You’ve probably called someone a narcissist before when they were acting selfish, but what you may not know is that narcissistic personality disorder is a serious mental health condition. Fortunately, there are treatment options available for those who have this disorder.
The name “narcissistic personality disorder” comes from the Greek myth of Narcissus, who was so handsome that he fell in love with his own reflection in a pool of water. He couldn’t tear himself away from the image, and he eventually died of starvation and thirst. His body was turned into flowers, which went on to bear his name.
Like Narcissus, people with narcissistic personality disorder have a high sense of self-importance and seek too much attention and admiration. They may have a hard time understanding the feelings of others and are easily upset by criticism.
People with the disorder are often preoccupied with fantasies of power, wealth, beauty, fame, or the perfect romance. Because they believe they are superior to others, they look down on those they see as inferior and may take advantage of others to get what they want. They may feel unfulfilled in their relationships, and others may not enjoy spending time with them.
This disorder causes problems in the workplace, school, and interpersonal relationships. People with narcissism may feel as if they deserve exceptional treatment and recognition, even without achievements, and become unhappy or disappointed when they’re not given special favors and privileges.
Despite their mask of self-confidence, people with narcissistic personality disorder are insecure in their own self-worth. They may secretly harbor feelings of shame or guilt, and fear having their failures exposed.
Those with narcissism may experience other complications along with the disorder, including depression, anxiety, anorexia, suicidality, physical health issues, or drug and alcohol abuse.
Narcissistic personality disorder is more common in males than females. Some children show narcissistic traits, but this is often typical for their age and doesn’t necessarily mean they will develop the disorder later on. Narcissism usually surfaces in the teen years or early adulthood.
Because some symptoms of narcissistic personality disorder are similar to those of other disorders, it can be hard to diagnose. The diagnosis process usually includes a discussion with a mental health professional about your symptoms and their impact on your life and a thorough psychological evaluation based on these traits listed in the Diagnostic and Statistical Manual (DSM):
- Grandiose sense of self-superiority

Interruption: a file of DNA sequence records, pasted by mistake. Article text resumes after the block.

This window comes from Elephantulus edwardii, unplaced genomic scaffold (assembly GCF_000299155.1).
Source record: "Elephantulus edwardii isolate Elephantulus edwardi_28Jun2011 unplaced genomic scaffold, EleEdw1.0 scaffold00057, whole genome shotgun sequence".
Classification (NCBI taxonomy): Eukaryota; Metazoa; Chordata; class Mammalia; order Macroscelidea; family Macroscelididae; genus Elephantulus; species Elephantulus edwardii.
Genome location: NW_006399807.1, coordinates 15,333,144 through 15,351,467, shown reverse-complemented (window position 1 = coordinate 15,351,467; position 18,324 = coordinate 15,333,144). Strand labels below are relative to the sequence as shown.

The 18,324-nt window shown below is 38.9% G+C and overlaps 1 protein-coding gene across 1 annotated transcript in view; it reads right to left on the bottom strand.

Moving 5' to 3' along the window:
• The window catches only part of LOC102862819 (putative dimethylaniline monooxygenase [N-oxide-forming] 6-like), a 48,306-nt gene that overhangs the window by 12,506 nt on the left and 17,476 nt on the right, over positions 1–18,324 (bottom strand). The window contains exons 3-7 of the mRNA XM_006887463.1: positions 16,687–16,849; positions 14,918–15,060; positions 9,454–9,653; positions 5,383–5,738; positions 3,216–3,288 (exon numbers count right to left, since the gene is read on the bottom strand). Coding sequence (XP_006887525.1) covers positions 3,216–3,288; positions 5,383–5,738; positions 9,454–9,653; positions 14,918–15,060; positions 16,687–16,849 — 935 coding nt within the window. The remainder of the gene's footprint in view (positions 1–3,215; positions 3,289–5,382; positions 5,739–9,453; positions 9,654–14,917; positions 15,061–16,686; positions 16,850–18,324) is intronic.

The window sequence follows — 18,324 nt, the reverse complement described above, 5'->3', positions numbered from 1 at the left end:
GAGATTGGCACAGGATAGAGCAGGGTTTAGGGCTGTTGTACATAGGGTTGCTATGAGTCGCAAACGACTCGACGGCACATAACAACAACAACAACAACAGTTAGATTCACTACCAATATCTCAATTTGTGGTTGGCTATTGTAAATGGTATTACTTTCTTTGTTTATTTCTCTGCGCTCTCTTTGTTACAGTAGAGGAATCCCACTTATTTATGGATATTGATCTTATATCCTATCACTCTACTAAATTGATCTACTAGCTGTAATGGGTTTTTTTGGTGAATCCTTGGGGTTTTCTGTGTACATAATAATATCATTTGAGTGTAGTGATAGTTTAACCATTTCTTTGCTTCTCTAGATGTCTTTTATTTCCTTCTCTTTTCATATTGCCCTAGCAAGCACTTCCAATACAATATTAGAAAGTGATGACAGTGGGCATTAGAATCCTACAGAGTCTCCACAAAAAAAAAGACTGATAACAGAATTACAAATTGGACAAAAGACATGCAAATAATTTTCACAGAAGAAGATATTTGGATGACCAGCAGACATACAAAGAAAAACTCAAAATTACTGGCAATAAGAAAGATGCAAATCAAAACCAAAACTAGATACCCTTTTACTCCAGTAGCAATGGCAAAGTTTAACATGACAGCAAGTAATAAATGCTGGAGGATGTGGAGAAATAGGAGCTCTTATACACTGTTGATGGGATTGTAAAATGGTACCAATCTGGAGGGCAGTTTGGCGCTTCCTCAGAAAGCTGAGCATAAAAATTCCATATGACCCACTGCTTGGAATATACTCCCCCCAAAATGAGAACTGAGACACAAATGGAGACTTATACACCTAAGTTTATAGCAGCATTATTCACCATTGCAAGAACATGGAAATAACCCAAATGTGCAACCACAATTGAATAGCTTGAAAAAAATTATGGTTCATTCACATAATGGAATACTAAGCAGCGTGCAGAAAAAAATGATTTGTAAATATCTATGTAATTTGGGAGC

- Craving admiration
- Exploitative or manipulative relationships
- Little to no empathy
- Identity is easily threatened
- Lack of attachment and intimacy
- Feelings of depression when not validated
- Sense of entitlement
- Feelings of envy toward others
Causes and Prevention
We don’t know for sure what causes narcissistic personality disorder, but it may be linked to the environment in which the person grew up. If they experienced relationships with their parents that were characterized by either too much criticism or admiration, their mental health could be affected later on. Additionally, certain behaviors, such as manipulation or lack of envy, can be learned from others later on in life.
Other factors could include inherited personality traits or the person’s neurobiology, which is the connection between the brain and behavior.
Because its origins aren’t clear, it’s hard to prevent narcissistic personality disorder. However, it may be helpful to receive treatment as soon as possible for mental health issues in childhood or learn healthy communication and coping methods in family therapy or parenting classes.
Because people with narcissistic personality disorder don’t see an issue with their attitude or behavior, they are not likely to reach out for help. However, psychotherapy treatment has proven to be effective in helping those with narcissism have more happy and fulfilling lives.
Talking with a therapist can help you understand the causes and effects of your actions, behaviors, and emotions. You can also learn how to better relate to others and improve your interpersonal relationships.
There is currently no medication known to treat narcissistic personality disorder, but if a patient also experiences symptoms of depression, anxiety, or other conditions along with narcissism, medication may be helpful.
Psychotherapy at Ogden Psychological Services
Ogden Psychological Services offers people with a variety of different mental health conditions, including personality disorders, a safe space to talk about their thoughts, feelings, and issues without fear of judgment. Our board-certified counselors are here to help you learn healthy coping mechanisms and improve your overall well-being. Call us to schedule a consultation or schedule an appointment today!